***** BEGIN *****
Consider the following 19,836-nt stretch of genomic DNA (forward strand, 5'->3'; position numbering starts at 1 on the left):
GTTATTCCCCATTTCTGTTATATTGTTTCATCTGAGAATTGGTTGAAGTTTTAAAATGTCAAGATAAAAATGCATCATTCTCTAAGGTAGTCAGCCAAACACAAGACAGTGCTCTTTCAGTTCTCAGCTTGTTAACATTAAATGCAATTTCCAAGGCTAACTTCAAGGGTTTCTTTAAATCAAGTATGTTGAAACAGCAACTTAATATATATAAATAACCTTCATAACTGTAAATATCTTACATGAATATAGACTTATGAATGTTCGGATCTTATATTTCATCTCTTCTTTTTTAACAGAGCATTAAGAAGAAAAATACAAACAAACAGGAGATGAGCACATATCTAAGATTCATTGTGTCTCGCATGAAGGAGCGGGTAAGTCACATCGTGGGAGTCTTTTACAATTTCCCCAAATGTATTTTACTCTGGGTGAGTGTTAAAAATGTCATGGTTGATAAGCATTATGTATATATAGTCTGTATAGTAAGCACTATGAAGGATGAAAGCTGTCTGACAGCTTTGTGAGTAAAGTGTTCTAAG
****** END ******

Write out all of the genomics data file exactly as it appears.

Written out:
Consider the following 19,836-nt stretch of genomic DNA (forward strand, 5'->3'; position numbering starts at 1 on the left):
GTTATTCCCCATTTCTGTTATATTGTTTCATCTGAGAATTGGTTGAAGTTTTAAAATGTCAAGATAAAAATGCATCATTCTCTAAGGTAGTCAGCCAAACACAAGACAGTGCTCTTTCAGTTCTCAGCTTGTTAACATTAAATGCAATTTCCAAGGCTAACTTCAAGGGTTTCTTTAAATCAAGTATGTTGAAACAGCAACTTAATATATATAAATAACCTTCATAACTGTAAATATCTTACATGAATATAGACTTATGAATGTTCGGATCTTATATTTCATCTCTTCTTTTTTAACAGAGCATTAAGAAGAAAAATACAAACAAACAGGAGATGAGCACATATCTAAGATTCATTGTGTCTCGCATGAAGGAGCGGGTAAGTCACATCGTGGGAGTCTTTTACAATTTCCCCAAATGTATTTTACTCTGGGTGAGTGTTAAAAATGTCATGGTTGATAAGCATTATGTATATATAGTCTGTATAGTAAGCACTATGAAGGATGAAAGCTGTCTGACAGCTTTGTGAGTAAAGTGTTCTAAG